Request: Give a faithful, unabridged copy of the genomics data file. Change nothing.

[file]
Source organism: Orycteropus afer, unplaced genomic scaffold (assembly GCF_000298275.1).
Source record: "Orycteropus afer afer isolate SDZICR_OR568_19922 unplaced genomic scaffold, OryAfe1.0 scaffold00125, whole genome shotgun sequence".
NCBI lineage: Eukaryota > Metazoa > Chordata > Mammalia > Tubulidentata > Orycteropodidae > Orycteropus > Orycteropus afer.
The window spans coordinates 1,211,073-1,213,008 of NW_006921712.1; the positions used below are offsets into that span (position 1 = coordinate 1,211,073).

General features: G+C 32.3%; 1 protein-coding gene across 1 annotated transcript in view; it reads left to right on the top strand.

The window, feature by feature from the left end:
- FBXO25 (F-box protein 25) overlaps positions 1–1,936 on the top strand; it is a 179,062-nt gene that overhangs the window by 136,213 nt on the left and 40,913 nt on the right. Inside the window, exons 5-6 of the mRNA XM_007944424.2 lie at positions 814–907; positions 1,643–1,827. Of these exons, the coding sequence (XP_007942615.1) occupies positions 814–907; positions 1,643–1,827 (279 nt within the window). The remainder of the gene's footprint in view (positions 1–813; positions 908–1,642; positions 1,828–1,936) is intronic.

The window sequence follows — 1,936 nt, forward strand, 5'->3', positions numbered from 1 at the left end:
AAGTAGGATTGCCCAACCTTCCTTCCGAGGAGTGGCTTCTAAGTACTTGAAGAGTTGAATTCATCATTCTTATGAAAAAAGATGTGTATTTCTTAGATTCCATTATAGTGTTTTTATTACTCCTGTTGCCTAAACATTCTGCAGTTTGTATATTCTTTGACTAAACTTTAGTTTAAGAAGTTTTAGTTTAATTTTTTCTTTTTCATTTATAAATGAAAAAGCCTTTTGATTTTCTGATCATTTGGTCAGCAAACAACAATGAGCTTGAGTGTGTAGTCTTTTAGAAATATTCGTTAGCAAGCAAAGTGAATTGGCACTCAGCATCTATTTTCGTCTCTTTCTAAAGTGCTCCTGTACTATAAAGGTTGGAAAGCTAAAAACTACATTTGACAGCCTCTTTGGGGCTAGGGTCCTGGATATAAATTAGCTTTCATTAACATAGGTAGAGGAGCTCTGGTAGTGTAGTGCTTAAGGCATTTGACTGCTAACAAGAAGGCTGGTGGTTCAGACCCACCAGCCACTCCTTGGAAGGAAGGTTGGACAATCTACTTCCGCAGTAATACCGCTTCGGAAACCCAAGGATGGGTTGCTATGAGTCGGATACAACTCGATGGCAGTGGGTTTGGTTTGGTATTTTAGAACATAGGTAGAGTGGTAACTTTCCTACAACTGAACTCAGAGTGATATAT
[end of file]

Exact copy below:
Source organism: Orycteropus afer, unplaced genomic scaffold (assembly GCF_000298275.1).
Source record: "Orycteropus afer afer isolate SDZICR_OR568_19922 unplaced genomic scaffold, OryAfe1.0 scaffold00125, whole genome shotgun sequence".
NCBI lineage: Eukaryota > Metazoa > Chordata > Mammalia > Tubulidentata > Orycteropodidae > Orycteropus > Orycteropus afer.
The window spans coordinates 1,211,073-1,213,008 of NW_006921712.1; the positions used below are offsets into that span (position 1 = coordinate 1,211,073).

General features: G+C 32.3%; 1 protein-coding gene across 1 annotated transcript in view; it reads left to right on the top strand.

The window, feature by feature from the left end:
- FBXO25 (F-box protein 25) overlaps positions 1–1,936 on the top strand; it is a 179,062-nt gene that overhangs the window by 136,213 nt on the left and 40,913 nt on the right. Inside the window, exons 5-6 of the mRNA XM_007944424.2 lie at positions 814–907; positions 1,643–1,827. Of these exons, the coding sequence (XP_007942615.1) occupies positions 814–907; positions 1,643–1,827 (279 nt within the window). The remainder of the gene's footprint in view (positions 1–813; positions 908–1,642; positions 1,828–1,936) is intronic.

The window sequence follows — 1,936 nt, forward strand, 5'->3', positions numbered from 1 at the left end:
AAGTAGGATTGCCCAACCTTCCTTCCGAGGAGTGGCTTCTAAGTACTTGAAGAGTTGAATTCATCATTCTTATGAAAAAAGATGTGTATTTCTTAGATTCCATTATAGTGTTTTTATTACTCCTGTTGCCTAAACATTCTGCAGTTTGTATATTCTTTGACTAAACTTTAGTTTAAGAAGTTTTAGTTTAATTTTTTCTTTTTCATTTATAAATGAAAAAGCCTTTTGATTTTCTGATCATTTGGTCAGCAAACAACAATGAGCTTGAGTGTGTAGTCTTTTAGAAATATTCGTTAGCAAGCAAAGTGAATTGGCACTCAGCATCTATTTTCGTCTCTTTCTAAAGTGCTCCTGTACTATAAAGGTTGGAAAGCTAAAAACTACATTTGACAGCCTCTTTGGGGCTAGGGTCCTGGATATAAATTAGCTTTCATTAACATAGGTAGAGGAGCTCTGGTAGTGTAGTGCTTAAGGCATTTGACTGCTAACAAGAAGGCTGGTGGTTCAGACCCACCAGCCACTCCTTGGAAGGAAGGTTGGACAATCTACTTCCGCAGTAATACCGCTTCGGAAACCCAAGGATGGGTTGCTATGAGTCGGATACAACTCGATGGCAGTGGGTTTGGTTTGGTATTTTAGAACATAGGTAGAGTGGTAACTTTCCTACAACTGAACTCAGAGTGATATAT